SAN DIEGO — Robert Vonderheide, MD, DPhil, the Hanna Wise Professor in Cancer Research in the Abramson Cancer Center and the Perelman School of Medicine at the University of Pennsylvania, will be a co-leader on the recently announced Stand Up To Cancer (SU2C)-Lustgarten Foundation Pancreatic Cancer Convergence Dream Team.
The new effort, titled “Transforming Pancreatic Cancer to a Treatable Disease,” was announced here today by SU2C and The Lustgarten Foundation, along with the American Association for Cancer Research (AACR), SU2C’s Scientific Partner, at a press event during the AACR Annual Meeting 2014.
Armed with $8 million in funding over the course of three years, Dr. Vonderheide and investigators from Penn’s Abramson Cancer Center and several other institutions will work together to develop new therapies to harness patients’ own immune cells to treat pancreatic cancer. Dr. Vonderheide will work closely with Dream Team leader Elizabeth M. Jaffee, MD, professor of oncology at the Johns Hopkins University School of Medicine and co-director of the Gastrointestinal Cancers Program at the Sidney Kimmel Comprehensive Cancer Center at Johns Hopkins.
“Now is the time to bring new discoveries in immune therapy to our patients with pancreatic cancer,” said Dr. Vonderheide, a medical oncologist who also serves as associate director for Translational Research at Penn’s Abramson Cancer Center. “We have made great strides in better understanding pancreatic tumor immunology in the last few years, and a grant of this magnitude will help propel that research further. New discoveries will lead to newly-improved immunotherapies that we hope will have profound changes to the way we treat and deliver care to these patients.”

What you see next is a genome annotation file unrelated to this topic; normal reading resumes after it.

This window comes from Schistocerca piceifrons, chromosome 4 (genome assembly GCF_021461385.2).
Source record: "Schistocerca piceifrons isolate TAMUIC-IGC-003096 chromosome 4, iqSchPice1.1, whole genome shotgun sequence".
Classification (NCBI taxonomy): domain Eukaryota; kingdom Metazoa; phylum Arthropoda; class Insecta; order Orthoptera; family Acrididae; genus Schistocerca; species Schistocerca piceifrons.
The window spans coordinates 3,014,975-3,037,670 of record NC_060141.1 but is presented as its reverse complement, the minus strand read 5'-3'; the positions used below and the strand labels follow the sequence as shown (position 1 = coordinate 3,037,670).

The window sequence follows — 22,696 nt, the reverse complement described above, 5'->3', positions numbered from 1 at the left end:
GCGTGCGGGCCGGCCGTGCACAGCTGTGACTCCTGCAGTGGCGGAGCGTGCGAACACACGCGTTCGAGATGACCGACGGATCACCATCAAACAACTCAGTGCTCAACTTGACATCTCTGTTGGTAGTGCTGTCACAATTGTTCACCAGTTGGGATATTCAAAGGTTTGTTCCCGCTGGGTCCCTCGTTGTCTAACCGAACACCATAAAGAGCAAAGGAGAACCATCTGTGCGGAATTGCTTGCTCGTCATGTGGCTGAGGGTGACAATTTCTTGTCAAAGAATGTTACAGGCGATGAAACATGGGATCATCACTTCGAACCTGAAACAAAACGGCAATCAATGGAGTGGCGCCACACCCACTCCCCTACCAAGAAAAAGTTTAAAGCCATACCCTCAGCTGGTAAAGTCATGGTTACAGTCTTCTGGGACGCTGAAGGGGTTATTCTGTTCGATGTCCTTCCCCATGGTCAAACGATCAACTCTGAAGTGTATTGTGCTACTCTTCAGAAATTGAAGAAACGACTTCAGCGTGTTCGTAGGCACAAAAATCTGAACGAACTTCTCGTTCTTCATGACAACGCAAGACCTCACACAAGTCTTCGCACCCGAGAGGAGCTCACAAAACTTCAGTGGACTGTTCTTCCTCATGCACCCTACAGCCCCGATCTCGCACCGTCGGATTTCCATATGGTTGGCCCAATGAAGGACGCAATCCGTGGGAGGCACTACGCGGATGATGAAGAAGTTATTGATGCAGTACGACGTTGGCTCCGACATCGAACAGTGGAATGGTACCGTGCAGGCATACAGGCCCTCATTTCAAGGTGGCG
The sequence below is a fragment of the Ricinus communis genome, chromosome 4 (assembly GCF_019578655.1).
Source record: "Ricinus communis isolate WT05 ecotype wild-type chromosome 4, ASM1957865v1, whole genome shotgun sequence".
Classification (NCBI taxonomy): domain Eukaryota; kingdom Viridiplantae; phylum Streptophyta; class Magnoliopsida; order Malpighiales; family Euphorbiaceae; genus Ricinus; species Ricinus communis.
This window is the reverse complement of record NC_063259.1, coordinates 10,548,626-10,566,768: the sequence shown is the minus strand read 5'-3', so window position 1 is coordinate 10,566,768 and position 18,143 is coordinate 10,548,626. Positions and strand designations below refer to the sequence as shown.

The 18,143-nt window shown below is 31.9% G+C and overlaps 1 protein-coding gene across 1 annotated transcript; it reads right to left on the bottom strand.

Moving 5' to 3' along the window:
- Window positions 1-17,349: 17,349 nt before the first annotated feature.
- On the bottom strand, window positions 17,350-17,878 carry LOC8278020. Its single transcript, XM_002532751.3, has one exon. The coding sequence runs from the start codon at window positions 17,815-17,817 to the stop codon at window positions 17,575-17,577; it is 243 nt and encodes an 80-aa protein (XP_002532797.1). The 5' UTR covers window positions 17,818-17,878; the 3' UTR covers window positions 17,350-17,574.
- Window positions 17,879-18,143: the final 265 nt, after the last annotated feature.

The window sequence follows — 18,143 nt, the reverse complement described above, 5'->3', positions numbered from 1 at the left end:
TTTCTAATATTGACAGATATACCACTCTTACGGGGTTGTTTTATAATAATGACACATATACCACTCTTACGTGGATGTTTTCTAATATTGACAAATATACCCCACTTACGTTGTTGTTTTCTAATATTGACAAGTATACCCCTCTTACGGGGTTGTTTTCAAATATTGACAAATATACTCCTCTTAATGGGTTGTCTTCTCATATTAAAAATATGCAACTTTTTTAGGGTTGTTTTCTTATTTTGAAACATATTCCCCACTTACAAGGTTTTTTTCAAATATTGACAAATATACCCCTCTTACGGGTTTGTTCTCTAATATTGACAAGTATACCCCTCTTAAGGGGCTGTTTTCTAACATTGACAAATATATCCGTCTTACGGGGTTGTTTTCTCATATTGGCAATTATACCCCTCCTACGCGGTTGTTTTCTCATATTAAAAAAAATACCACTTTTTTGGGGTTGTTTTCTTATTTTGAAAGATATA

The SU2C-Lustgarten Foundation Pancreatic Cancer Convergence Dream Team consists of a multidisciplinary group of experts that includes laboratory and clinical researchers, young investigators and senior scientists in the fields of immunotherapy, genetics, and pathology, among others. Other institutions on the team include University of California, San Francisco, Oregon Health & Science University, Washington University in St. Louis, New York University Langone Medical Center, Stanford University, University of Cambridge, and Memorial Sloan Kettering Cancer Center.
Despite advances in treating cancers like leukemia and melanoma with immunotherapy, such clinical efforts for pancreatic cancer lag behind, making new approaches to fight the disease greatly needed. Today, people diagnosed with the cancer face a grim prognosis.
Based on initial, promising clinical trial runs, the Dream Team’s goal is to “re-program” the tissue around patients’ tumors to fuel immune responses that will spur destruction of the tumor.
Dr. Vonderheide and his team have specifically focused on activating immune cells including T cells and macrophages to invade the dense tissue surrounding the tumors in order to mechanize immune response. Publishing in the journal Science, the researchers found that treating the cancer with special antibodies shrunk tumors in combination with chemotherapy by activating the macrophages. Best described as a Trojan horse approach, the tumor still calls in macrophages, but re-educates them to attack – not promote – the tumor.